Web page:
Miami Symphony musicians to start new season without pay
By Jonathon Gutierrez
The Miami Symphony Orchestra needs donations to continue as funding for the group has dropped so low that it cannot afford to pay musicians, said Manuel Ochoa, music director and conductor.
The 70 musicians who make up the orchestra have agreed to forego pay until November when the group will begin to see returns from ticket sales. The symphony is made up entirely of professional musicians, Mr. Ochoa said, likely to have no other source of income.
"Why is everybody else in this community compensated for their job?" he said. "Why are musicians and artists not to be compensated? Why are we not to be taken into consideration?"
The symphony, Mr. Ochoa said, survives on a combination of private funds from companies and individuals as well as grants from public agencies such as Miami-Dade County Cultural Affairs, the Miami-Dade County Tourist Development Council and the Florida Arts Council.
Companies sponsoring the 2001-02 season include American Airlines, AT&T, Bacardi-Martini, BellSouth, the Biltmore Hotel, Diario Las Americas, The Green Cos., Hamilton Risk and Ocean Bank. Ticket sales account for about 30% of the symphony's yearly budget, Mr. Ochoa said.
The symphony received a $50,000 grant in January from the county's major cultural institutions grant program and $6,000 from the Tourist Development Council in May. According to Debbie Margol, deputy director of the Miami-Dade County Department of Cultural Affairs, the symphony has been recommended for another $50,000 grant next year.
Mr. Ochoa said all money for this season to date has been spent for overhead, such as advertising and rental of practice halls. The symphony's season begins Oct. 6 with Angel Romero, a classical guitarist from Spain.
"Some politicians and some people in the community said that music and symphony orchestras are only for the rich, a partial part of the community," Mr. Ochoa said. "Does that statement mean that the Heat, the Marlins, the new stadium are going to disappear or cannot be funded? Because in every major city, all of this is a need to show the importance and the potential of the city."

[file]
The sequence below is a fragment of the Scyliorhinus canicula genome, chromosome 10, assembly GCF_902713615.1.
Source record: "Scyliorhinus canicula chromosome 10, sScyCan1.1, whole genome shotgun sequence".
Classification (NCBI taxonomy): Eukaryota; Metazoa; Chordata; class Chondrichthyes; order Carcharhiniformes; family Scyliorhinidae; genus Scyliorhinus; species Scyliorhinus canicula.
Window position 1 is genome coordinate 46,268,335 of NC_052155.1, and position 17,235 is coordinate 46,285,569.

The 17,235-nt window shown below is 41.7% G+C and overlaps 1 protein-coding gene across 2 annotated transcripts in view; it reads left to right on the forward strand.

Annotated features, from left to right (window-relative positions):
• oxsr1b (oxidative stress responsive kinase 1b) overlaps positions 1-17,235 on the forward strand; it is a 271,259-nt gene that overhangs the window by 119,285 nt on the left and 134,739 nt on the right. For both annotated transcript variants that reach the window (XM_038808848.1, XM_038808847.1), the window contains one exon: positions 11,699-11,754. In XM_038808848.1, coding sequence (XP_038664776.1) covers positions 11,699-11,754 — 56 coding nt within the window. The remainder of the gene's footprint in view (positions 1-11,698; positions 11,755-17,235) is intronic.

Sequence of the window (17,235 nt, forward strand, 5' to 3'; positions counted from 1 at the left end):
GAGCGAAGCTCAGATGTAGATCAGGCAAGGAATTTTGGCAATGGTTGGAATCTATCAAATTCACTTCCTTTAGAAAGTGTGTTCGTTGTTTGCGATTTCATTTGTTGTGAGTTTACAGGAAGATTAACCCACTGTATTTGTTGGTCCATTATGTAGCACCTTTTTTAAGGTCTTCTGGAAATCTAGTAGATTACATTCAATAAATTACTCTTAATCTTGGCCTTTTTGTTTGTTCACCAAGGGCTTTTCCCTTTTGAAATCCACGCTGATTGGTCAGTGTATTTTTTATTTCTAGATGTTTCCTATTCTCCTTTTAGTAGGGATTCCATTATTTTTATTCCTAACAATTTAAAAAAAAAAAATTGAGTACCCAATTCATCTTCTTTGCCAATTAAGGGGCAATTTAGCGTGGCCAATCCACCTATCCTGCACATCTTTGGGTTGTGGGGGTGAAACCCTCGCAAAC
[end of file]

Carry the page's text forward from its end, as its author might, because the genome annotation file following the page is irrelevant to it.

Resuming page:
Ms. Margol said that she had not heard of the symphony's troubles but was not surprised.
"It's an expensive proposition to manage a nonprofit organization, especially one as complicated as the Miami Symphony," she said. It has not been a strong year for private individuals and philanthropic organizations. Tickets sale are only a fraction of what it takes to put something like that on stage."
Mr. Ochoa said he has pleaded with company executives and public officials to call the symphony's office and ask for complimentary tickets.
Created in 1989, the Miami Symphony was established to replace the Miami Philharmonic, which became the Florida Philharmonic, Mr. Ochoa said. That group closed in 1982 and has no relationship to the Florida Philharmonic, based in Fort Lauderdale.
"If, after coming to one of our performances, they don't like it or think that we don't achieve our objective, our high musical standards, I'll never ask anybody for help," Mr. Ochoa said. "Maybe I'll be obliged to say that this community doesn't deserve to have us."
Without additional funding, Mr. Ochoa said the symphony would probably close next year.
Details: (305) 275-5666.